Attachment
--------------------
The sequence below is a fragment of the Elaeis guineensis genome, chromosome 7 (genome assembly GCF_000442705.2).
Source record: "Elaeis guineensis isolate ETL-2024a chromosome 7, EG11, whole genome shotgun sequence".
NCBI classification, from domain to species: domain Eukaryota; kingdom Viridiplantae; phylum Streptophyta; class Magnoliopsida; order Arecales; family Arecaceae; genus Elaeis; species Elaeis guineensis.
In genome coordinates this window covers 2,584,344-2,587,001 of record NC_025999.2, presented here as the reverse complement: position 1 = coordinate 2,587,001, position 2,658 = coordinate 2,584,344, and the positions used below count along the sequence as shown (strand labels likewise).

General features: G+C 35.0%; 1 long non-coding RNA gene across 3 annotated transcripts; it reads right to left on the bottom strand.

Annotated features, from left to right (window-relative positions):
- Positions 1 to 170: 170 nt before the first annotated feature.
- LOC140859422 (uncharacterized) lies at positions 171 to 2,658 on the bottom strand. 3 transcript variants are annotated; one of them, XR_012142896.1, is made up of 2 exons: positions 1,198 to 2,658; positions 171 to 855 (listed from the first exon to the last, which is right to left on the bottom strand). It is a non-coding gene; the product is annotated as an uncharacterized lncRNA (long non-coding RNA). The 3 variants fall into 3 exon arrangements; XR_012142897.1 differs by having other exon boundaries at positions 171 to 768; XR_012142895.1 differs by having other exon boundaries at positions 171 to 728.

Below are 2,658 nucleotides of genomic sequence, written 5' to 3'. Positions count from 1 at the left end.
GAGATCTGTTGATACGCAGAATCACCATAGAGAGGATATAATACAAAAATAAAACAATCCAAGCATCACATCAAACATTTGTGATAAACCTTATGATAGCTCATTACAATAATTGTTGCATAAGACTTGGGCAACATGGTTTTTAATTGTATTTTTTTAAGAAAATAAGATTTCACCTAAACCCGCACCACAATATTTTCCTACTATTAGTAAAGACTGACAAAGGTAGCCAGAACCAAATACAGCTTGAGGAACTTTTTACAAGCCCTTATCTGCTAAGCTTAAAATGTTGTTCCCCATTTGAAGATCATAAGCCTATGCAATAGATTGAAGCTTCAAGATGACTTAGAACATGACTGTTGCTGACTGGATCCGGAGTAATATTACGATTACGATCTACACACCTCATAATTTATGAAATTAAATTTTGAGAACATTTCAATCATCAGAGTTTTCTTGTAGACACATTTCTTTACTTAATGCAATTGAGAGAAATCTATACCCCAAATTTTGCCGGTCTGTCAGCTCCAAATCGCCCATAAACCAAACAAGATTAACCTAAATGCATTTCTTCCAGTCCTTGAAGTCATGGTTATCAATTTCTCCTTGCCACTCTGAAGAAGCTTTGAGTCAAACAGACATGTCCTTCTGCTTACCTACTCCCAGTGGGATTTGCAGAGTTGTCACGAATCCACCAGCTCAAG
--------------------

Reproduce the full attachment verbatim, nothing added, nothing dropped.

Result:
The sequence below is a fragment of the Elaeis guineensis genome, chromosome 7 (genome assembly GCF_000442705.2).
Source record: "Elaeis guineensis isolate ETL-2024a chromosome 7, EG11, whole genome shotgun sequence".
NCBI classification, from domain to species: domain Eukaryota; kingdom Viridiplantae; phylum Streptophyta; class Magnoliopsida; order Arecales; family Arecaceae; genus Elaeis; species Elaeis guineensis.
In genome coordinates this window covers 2,584,344-2,587,001 of record NC_025999.2, presented here as the reverse complement: position 1 = coordinate 2,587,001, position 2,658 = coordinate 2,584,344, and the positions used below count along the sequence as shown (strand labels likewise).

General features: G+C 35.0%; 1 long non-coding RNA gene across 3 annotated transcripts; it reads right to left on the bottom strand.

Annotated features, from left to right (window-relative positions):
- Positions 1 to 170: 170 nt before the first annotated feature.
- LOC140859422 (uncharacterized) lies at positions 171 to 2,658 on the bottom strand. 3 transcript variants are annotated; one of them, XR_012142896.1, is made up of 2 exons: positions 1,198 to 2,658; positions 171 to 855 (listed from the first exon to the last, which is right to left on the bottom strand). It is a non-coding gene; the product is annotated as an uncharacterized lncRNA (long non-coding RNA). The 3 variants fall into 3 exon arrangements; XR_012142897.1 differs by having other exon boundaries at positions 171 to 768; XR_012142895.1 differs by having other exon boundaries at positions 171 to 728.

Below are 2,658 nucleotides of genomic sequence, written 5' to 3'. Positions count from 1 at the left end.
GAGATCTGTTGATACGCAGAATCACCATAGAGAGGATATAATACAAAAATAAAACAATCCAAGCATCACATCAAACATTTGTGATAAACCTTATGATAGCTCATTACAATAATTGTTGCATAAGACTTGGGCAACATGGTTTTTAATTGTATTTTTTTAAGAAAATAAGATTTCACCTAAACCCGCACCACAATATTTTCCTACTATTAGTAAAGACTGACAAAGGTAGCCAGAACCAAATACAGCTTGAGGAACTTTTTACAAGCCCTTATCTGCTAAGCTTAAAATGTTGTTCCCCATTTGAAGATCATAAGCCTATGCAATAGATTGAAGCTTCAAGATGACTTAGAACATGACTGTTGCTGACTGGATCCGGAGTAATATTACGATTACGATCTACACACCTCATAATTTATGAAATTAAATTTTGAGAACATTTCAATCATCAGAGTTTTCTTGTAGACACATTTCTTTACTTAATGCAATTGAGAGAAATCTATACCCCAAATTTTGCCGGTCTGTCAGCTCCAAATCGCCCATAAACCAAACAAGATTAACCTAAATGCATTTCTTCCAGTCCTTGAAGTCATGGTTATCAATTTCTCCTTGCCACTCTGAAGAAGCTTTGAGTCAAACAGACATGTCCTTCTGCTTACCTACTCCCAGTGGGATTTGCAGAGTTGTCACGAATCCACCAGCTCAAG